Bluebird

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Photo Source: Kevin Thomas Garcia
If you have any doubt that Simon Russell Beale is one of the most sensitive and intense actors working on either side of the Atlantic, beg, borrow, or steal a ticket to the regrettably short run of Simon Stephens' "Bluebird" at the Atlantic Theater Company's Stage 2 basement theater. Neither physically imposing nor strikingly handsome, Beale comes across as just an average guy, yet just by sitting and listening, he conveys a lifetime of regrets and a world of sympathy for those characters who are pouring out their own sad stories.

Stephens' script, first produced in London in 1998, is deceptively simple and somewhat familiar, following cab driver Jimmy (Beale) as he drives an assortment of wretched humanity to their destinations and concluding with a gut-wrenching encounter with his ex-wife Clare. The horrifying tragedy that ended their marriage and shattered Jimmy's life is slowly revealed, as is the significance of the title. Before this final ride with Clare, Jimmy puts up with gabby bores, shares a cup of coffee with a cheerful prostitute, fends off an advance from a desperate spinster, trades war stories with a surprisingly gentle bouncer, discusses philosophy with a transport worker, and generally acts as a sounding board, father confessor, and brief friend to his lost customers.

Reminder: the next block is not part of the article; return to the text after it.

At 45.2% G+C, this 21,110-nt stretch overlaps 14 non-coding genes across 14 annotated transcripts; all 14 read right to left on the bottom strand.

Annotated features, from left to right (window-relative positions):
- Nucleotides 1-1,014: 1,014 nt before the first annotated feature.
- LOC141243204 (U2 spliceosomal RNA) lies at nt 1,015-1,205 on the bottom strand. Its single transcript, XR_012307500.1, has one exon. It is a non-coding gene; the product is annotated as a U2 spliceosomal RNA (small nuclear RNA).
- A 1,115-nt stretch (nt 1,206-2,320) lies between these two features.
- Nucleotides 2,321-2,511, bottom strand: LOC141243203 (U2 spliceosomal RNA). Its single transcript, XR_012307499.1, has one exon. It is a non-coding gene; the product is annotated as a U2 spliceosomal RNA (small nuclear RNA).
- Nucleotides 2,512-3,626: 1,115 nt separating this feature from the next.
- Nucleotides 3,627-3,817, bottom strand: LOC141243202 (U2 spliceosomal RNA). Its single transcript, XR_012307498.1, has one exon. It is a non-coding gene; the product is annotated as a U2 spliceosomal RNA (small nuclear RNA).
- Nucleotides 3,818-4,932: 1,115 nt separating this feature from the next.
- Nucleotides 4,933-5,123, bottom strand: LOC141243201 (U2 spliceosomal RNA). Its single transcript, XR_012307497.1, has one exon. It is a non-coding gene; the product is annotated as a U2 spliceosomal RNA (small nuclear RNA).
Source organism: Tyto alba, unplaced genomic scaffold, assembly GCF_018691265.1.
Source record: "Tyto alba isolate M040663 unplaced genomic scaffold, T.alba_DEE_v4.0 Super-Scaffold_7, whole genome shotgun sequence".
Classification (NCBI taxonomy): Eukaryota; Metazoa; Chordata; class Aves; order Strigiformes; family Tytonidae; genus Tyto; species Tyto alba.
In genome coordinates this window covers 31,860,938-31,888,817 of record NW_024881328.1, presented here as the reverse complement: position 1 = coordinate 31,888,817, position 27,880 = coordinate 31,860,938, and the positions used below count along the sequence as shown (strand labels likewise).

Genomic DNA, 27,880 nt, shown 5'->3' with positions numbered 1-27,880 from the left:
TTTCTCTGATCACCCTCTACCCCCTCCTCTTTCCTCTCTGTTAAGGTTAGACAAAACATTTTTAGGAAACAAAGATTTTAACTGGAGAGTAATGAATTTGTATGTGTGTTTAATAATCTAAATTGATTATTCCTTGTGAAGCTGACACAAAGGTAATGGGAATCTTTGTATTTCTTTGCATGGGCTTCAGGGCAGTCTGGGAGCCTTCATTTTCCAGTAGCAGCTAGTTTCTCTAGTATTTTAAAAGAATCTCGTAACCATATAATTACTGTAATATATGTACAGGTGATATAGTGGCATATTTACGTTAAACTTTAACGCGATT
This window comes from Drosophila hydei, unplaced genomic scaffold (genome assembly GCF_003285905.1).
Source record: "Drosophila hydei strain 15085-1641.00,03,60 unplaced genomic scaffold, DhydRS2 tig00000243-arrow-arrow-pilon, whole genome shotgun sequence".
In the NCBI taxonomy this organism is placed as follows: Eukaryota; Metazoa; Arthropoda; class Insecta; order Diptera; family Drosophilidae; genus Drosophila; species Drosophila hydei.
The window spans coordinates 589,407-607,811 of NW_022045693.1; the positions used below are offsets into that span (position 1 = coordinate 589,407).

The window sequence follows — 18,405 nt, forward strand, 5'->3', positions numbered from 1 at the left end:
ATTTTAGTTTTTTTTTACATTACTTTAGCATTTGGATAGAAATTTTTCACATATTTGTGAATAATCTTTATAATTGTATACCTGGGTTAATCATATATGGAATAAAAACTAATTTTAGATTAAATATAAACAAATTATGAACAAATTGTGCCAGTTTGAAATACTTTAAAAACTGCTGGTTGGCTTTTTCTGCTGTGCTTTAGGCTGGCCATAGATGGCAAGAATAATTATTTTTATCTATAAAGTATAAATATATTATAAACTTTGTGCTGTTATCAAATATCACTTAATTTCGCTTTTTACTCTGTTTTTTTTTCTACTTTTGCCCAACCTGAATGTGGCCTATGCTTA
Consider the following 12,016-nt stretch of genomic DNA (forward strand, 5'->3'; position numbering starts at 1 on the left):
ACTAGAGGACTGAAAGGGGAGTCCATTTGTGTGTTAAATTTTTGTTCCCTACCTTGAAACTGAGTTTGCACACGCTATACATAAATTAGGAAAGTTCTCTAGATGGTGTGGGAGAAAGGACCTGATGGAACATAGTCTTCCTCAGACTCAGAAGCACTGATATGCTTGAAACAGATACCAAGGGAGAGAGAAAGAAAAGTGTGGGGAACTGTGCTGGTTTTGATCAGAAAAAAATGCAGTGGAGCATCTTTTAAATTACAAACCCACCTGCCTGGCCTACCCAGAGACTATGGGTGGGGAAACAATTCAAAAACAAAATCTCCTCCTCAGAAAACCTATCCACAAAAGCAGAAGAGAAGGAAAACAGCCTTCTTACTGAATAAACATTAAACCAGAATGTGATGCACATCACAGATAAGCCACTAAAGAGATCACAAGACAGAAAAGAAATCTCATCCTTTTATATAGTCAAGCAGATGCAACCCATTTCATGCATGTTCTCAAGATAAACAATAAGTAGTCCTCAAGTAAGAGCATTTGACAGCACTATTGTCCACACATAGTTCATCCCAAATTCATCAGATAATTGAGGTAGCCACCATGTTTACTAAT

The basic format of a driver briefly interacting with his fares has been used before, from Martin Scorsese's classic film "Taxi Driver" to Leonard Melfi's series of one-acts "Taxi Tales" to Lanford Wilson's teleplay "Taxi!." Stephens avoids clichés in his stripped-down, brutally honest dialogue. None of the two-handed scenes turns out as expected, and each leaves you feeling as if you've met a real person rather than a theatrical invention. The play is staged with economy and variety by Gaye Taylor Upchurch, who transforms what could have been a series of static scenes into a fluid ballet of urban despair. She is aided in creating Jimmy's bizarre world of lonely nighttime streets by Rachel Hauck's ominous set and Ben Stanton's dark-hued lighting.

Fortunately, this is not just a showcase for Beale, although he is brilliant. Each of the eight additional cast members delivers a fully fleshed-out characterization, and in some cases two. Michael Countryman wisely underplays the sorrow of a grieving father and manages to impart a detailed backstory for a quarrelling husband by delivering only one line. Tobias Segal opens the play with a laugh as a hilariously annoying jerk and returns with a bang near the end as an explosive young man furious over a debilitating accident. Charlotte Parry sparkles as the easygoing hooker, and Todd Weeks and John Sharian delve beneath the rough exteriors of two working-class blokes. Kate Blumberg paints several shades of despair as the empty single woman who attempts to seduce Jimmy, and Mara Measor makes the most of her cameo as a poetry-spouting teen.

In the difficult role of Jimmy's estranged spouse, Mary McCann simultaneously conveys Clare's rage at and love for her ex. Beale matches her note for agonizing note, as he does with each of his fellow players. This is one cab you should hail.

Presented by Atlantic Theater Company at Atlantic Stage 2, 330 W. 16th St., NYC. Aug. 22–Sept. 9. Mon.–Sat., 7:30 p.m.; Wed. and Sat., 2:30 p.m. (No performance Wed., Aug. 24, 2:30 p.m.) (212) 279-4200 or www.ticketcentral.com. Casting by MelCap Casting.